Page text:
Another thing about Protocol Buffers is that you need to build the compiler executable in order to compile proto definitions to sources. Like with headers there needs to be a way to tell the project to use the recently built protoc rather than trying to find it on its own. This also adds a new dependency between the projects. The interface specification needs to have all this information to get reliable builds.
All of this also needs to be in the extraction interface, too, in case library b generated headers or has an executable that should be used later on in the build.
The interface seems way too complicated...
Going through all the requirements you eventually find that in order to make things really, actually, work you need to serialise pretty much everything between the two projects. It would also need to be fully programming language agnostic. If we started the design work today it would take months or even years to get something working. Fortunately we don't necessarily have to.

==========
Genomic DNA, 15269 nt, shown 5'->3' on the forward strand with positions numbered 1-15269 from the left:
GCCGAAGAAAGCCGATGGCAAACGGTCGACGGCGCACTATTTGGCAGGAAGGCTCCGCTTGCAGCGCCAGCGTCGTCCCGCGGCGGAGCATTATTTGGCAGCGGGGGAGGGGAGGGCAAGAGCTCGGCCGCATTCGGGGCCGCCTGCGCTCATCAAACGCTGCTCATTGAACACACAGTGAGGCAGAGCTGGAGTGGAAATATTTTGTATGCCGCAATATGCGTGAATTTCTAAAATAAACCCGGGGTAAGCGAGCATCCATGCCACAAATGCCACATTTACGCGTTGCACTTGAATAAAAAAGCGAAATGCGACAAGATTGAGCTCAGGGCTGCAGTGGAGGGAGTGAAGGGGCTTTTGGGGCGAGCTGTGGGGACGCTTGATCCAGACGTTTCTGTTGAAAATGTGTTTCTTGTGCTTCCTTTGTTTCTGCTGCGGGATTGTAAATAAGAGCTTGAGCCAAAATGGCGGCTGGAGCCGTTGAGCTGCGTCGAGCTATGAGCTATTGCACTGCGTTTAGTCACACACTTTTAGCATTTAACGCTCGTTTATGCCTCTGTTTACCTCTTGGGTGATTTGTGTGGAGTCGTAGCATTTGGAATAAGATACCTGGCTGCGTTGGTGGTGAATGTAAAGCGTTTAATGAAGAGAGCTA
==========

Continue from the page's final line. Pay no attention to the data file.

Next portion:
This is exactly what Meson is.
All the work we have put in Meson for the past six years has been done to create a programming language independent way of describing builds and making them work together. As a side effect we have also created a reference implementation for such a build system that can be used to build code. But that is mostly incidental, the actual important thing is, and always has been, the description language. Every problem mentioned in this post has a solution in the Meson language and they have been used in production for year. Of course there would be problems and bugs found as the usage would grow but it's the same with every program. Bugs can be fixed.
What would it look like?
The build definition for library b that would support all the things discussed above would look like this (assuming the library has a pre-existing .h file and does not have a build.rs file):
a_dep = dependency('a', fallback: ['a', 'a_dep'])
b = static_library('b', 'b.rs', dependencies: a_dep)
b_dep = declare_dependency(link_with: b, include_directories: '.')